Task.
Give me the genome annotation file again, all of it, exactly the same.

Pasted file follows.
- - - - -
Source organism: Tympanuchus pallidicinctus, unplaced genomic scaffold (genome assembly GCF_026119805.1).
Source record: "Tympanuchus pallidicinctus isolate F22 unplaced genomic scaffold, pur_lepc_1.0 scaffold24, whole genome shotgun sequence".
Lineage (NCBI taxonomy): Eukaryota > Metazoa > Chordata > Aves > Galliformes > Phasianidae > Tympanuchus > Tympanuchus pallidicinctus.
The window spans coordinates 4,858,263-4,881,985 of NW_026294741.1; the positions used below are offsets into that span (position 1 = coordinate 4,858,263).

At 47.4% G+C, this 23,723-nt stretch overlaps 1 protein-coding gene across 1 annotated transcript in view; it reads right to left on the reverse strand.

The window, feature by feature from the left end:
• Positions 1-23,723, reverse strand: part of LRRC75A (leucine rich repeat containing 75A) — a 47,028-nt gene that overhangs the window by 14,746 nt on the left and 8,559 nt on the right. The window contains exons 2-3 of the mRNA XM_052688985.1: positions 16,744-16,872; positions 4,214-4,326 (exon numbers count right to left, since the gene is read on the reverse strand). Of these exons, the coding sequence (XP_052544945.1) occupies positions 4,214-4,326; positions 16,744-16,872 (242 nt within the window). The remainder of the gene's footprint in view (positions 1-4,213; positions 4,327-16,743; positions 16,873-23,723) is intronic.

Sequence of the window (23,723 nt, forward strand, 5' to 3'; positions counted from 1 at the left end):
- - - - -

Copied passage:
Source organism: Tympanuchus pallidicinctus, unplaced genomic scaffold (genome assembly GCF_026119805.1).
Source record: "Tympanuchus pallidicinctus isolate F22 unplaced genomic scaffold, pur_lepc_1.0 scaffold24, whole genome shotgun sequence".
Lineage (NCBI taxonomy): Eukaryota > Metazoa > Chordata > Aves > Galliformes > Phasianidae > Tympanuchus > Tympanuchus pallidicinctus.
The window spans coordinates 4,858,263-4,881,985 of NW_026294741.1; the positions used below are offsets into that span (position 1 = coordinate 4,858,263).

At 47.4% G+C, this 23,723-nt stretch overlaps 1 protein-coding gene across 1 annotated transcript in view; it reads right to left on the reverse strand.

The window, feature by feature from the left end:
• Positions 1-23,723, reverse strand: part of LRRC75A (leucine rich repeat containing 75A) — a 47,028-nt gene that overhangs the window by 14,746 nt on the left and 8,559 nt on the right. The window contains exons 2-3 of the mRNA XM_052688985.1: positions 16,744-16,872; positions 4,214-4,326 (exon numbers count right to left, since the gene is read on the reverse strand). Of these exons, the coding sequence (XP_052544945.1) occupies positions 4,214-4,326; positions 16,744-16,872 (242 nt within the window). The remainder of the gene's footprint in view (positions 1-4,213; positions 4,327-16,743; positions 16,873-23,723) is intronic.

Sequence of the window (23,723 nt, forward strand, 5' to 3'; positions counted from 1 at the left end):